“They all are thinking about “the one and the many” and have similar but different takes — all of which can be tested for logical coherence. Have you done so, or are you just drawing premature (surface) conclusions?”
I understand the question, but it seems to me that if they were all asking the same questions, than logically it also means that the majority of them made up the answers and more importantly, got it wrong. The likelihood that the hebrews got it right, therefore, is significantly low. I think, to me, that is what your scholarship has proved to me.
Asking the same questions is normative. But they all don’t produce the same answers. The issue is the answers.
What is the basis for your conclusion?
Thank you for your replies. I will respond but I just wanted to share with you the latest article on this website
It just asked the same question as I did. Providence? 🙂
Gen 1-11 is a response to various myths; it’s “the myth that is true” (stealing my old book title, taken from Tolkien of course). This is the nature of polemic. Each side’s assertions need to be tested for coherence.
I alluded to this issue not long ago in a previous post, that the conclusion HCF came to about ‘all religions being myths’ is gaining strength amongst popular opinion, alongside the view that ‘oldest is best’, therefore the Hebrew religion is just a rip-off of older versions (often coming from the mouths of theologians), which Im sure you know only too well given your opposition to Sitchens nonsense.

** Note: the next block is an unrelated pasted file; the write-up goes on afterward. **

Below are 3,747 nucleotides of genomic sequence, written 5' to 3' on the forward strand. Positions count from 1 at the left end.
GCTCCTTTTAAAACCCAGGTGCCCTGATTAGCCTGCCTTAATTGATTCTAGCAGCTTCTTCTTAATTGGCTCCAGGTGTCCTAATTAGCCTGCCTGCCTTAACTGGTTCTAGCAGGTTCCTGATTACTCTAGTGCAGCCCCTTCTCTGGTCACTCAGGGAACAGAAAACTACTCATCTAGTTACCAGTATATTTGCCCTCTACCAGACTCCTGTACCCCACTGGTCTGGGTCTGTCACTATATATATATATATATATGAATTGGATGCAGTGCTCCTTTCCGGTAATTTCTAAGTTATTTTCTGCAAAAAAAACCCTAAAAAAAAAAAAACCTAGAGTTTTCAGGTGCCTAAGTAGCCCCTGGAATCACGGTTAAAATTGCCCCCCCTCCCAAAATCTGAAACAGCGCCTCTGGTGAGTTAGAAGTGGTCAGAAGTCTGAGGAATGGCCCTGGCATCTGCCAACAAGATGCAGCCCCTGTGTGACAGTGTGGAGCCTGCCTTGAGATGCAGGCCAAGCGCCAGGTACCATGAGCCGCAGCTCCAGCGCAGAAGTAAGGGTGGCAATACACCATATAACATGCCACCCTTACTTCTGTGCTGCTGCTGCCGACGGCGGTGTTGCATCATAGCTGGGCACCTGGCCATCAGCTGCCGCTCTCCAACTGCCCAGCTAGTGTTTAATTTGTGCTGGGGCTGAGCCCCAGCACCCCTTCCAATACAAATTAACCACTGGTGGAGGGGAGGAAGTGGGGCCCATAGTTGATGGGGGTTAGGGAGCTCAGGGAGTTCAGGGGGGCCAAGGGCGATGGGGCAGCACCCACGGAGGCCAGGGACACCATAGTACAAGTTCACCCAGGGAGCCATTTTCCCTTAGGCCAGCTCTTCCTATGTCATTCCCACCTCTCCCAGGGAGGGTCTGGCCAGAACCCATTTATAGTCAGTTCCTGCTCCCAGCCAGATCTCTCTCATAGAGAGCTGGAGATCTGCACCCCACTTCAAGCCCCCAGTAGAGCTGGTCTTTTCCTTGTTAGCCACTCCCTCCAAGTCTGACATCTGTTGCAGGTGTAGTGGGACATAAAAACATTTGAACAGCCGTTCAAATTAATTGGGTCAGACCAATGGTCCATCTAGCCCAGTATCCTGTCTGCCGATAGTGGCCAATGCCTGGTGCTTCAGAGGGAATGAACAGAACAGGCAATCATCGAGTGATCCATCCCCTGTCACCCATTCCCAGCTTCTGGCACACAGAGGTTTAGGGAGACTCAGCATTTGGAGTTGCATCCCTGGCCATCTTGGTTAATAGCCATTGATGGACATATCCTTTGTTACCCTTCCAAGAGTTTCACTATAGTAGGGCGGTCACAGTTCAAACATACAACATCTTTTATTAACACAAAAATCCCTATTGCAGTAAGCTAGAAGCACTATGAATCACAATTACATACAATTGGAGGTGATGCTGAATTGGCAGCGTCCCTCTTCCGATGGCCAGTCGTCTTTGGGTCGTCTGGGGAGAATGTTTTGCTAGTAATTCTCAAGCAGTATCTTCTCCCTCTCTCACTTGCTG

I also said previously that you should take this subject on, who better qualified to?! I really believe this subject to be important. I hope to tackle it myself, but Im no Michael Heiser! Its extremely difficult to find anything credible to read on the subject defending this issue from a Christian standpoint.
Who or what is HCF (it’s not ringing a bell and I don’t want to search for it)? This question was settled in the 19th century / early 20th century. It was part of the panbabylonian craze of that era. I can show people old material to that effect, but they won’t care. See:
People who believe this sort of thing haven’t read the primary texts, so secondary sources aren’t going to interest them either.
HCF is the pseudonym of the person you were conversing with directly above my post.
Thankyou for the link, you’re of course right people who believe this sort of thing haven’t read the primary texts, and thats partly the problem now that (I believe) needs addressing. They are more likely to get their info from some flaky secondary source in the form of a Sitchen novel or youtube video. I guess I’ll just have to keep directing people towards your Facade/Portent novels for now!
Excellent article I would like your opinion on betzel as shadow because i see a link between genesis and exodus here.
This is a short rabbinic commentary on exodus http://www.otniel.org/show_english.asp?id=32217
It appears to me consistent with the context of genesis that shadow as image refers to the position of Adam as an ambassador or vicar of God in his role as caretaker, judge, etc.